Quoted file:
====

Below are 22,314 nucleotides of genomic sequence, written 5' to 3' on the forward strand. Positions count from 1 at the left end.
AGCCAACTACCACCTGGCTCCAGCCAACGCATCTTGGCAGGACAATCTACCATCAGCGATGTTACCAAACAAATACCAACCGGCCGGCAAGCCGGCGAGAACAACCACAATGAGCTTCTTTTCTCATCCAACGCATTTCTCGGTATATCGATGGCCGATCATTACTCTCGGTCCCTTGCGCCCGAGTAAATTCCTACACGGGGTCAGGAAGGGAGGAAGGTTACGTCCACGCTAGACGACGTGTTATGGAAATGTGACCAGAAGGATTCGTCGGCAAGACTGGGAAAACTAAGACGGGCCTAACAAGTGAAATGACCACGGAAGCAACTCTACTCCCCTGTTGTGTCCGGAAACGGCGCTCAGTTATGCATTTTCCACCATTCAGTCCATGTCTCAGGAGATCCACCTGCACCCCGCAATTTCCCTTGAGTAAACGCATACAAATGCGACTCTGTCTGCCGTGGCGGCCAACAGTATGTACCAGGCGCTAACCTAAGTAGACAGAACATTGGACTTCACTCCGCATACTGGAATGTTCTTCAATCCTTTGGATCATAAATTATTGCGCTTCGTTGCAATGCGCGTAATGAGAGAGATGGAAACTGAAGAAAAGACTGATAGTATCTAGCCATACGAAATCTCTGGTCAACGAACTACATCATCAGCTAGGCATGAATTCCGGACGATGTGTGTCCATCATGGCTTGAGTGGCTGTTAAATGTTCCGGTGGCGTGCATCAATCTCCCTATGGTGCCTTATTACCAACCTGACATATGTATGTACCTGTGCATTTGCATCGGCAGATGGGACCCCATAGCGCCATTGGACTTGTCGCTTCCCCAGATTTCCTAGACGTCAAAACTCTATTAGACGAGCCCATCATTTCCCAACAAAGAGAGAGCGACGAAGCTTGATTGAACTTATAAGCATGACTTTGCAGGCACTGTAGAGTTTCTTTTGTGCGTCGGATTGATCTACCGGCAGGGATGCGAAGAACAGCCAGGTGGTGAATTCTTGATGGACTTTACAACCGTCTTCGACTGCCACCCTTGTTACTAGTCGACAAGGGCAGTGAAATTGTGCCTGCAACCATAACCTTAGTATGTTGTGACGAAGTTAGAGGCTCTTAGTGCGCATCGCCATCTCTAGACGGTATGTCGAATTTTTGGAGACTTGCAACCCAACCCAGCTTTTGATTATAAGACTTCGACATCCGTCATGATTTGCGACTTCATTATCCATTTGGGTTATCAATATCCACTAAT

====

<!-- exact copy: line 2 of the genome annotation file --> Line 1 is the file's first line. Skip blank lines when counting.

AGCCAACTACCACCTGGCTCCAGCCAACGCATCTTGGCAGGACAATCTACCATCAGCGATGTTACCAAACAAATACCAACCGGCCGGCAAGCCGGCGAGAACAACCACAATGAGCTTCTTTTCTCATCCAACGCATTTCTCGGTATATCGATGGCCGATCATTACTCTCGGTCCCTTGCGCCCGAGTAAATTCCTACACGGGGTCAGGAAGGGAGGAAGGTTACGTCCACGCTAGACGACGTGTTATGGAAATGTGACCAGAAGGATTCGTCGGCAAGACTGGGAAAACTAAGACGGGCCTAACAAGTGAAATGACCACGGAAGCAACTCTACTCCCCTGTTGTGTCCGGAAACGGCGCTCAGTTATGCATTTTCCACCATTCAGTCCATGTCTCAGGAGATCCACCTGCACCCCGCAATTTCCCTTGAGTAAACGCATACAAATGCGACTCTGTCTGCCGTGGCGGCCAACAGTATGTACCAGGCGCTAACCTAAGTAGACAGAACATTGGACTTCACTCCGCATACTGGAATGTTCTTCAATCCTTTGGATCATAAATTATTGCGCTTCGTTGCAATGCGCGTAATGAGAGAGATGGAAACTGAAGAAAAGACTGATAGTATCTAGCCATACGAAATCTCTGGTCAACGAACTACATCATCAGCTAGGCATGAATTCCGGACGATGTGTGTCCATCATGGCTTGAGTGGCTGTTAAATGTTCCGGTGGCGTGCATCAATCTCCCTATGGTGCCTTATTACCAACCTGACATATGTATGTACCTGTGCATTTGCATCGGCAGATGGGACCCCATAGCGCCATTGGACTTGTCGCTTCCCCAGATTTCCTAGACGTCAAAACTCTATTAGACGAGCCCATCATTTCCCAACAAAGAGAGAGCGACGAAGCTTGATTGAACTTATAAGCATGACTTTGCAGGCACTGTAGAGTTTCTTTTGTGCGTCGGATTGATCTACCGGCAGGGATGCGAAGAACAGCCAGGTGGTGAATTCTTGATGGACTTTACAACCGTCTTCGACTGCCACCCTTGTTACTAGTCGACAAGGGCAGTGAAATTGTGCCTGCAACCATAACCTTAGTATGTTGTGACGAAGTTAGAGGCTCTTAGTGCGCATCGCCATCTCTAGACGGTATGTCGAATTTTTGGAGACTTGCAACCCAACCCAGCTTTTGATTATAAGACTTCGACATCCGTCATGATTTGCGACTTCATTATCCATTTGGGTTATCAATATCCACTAAT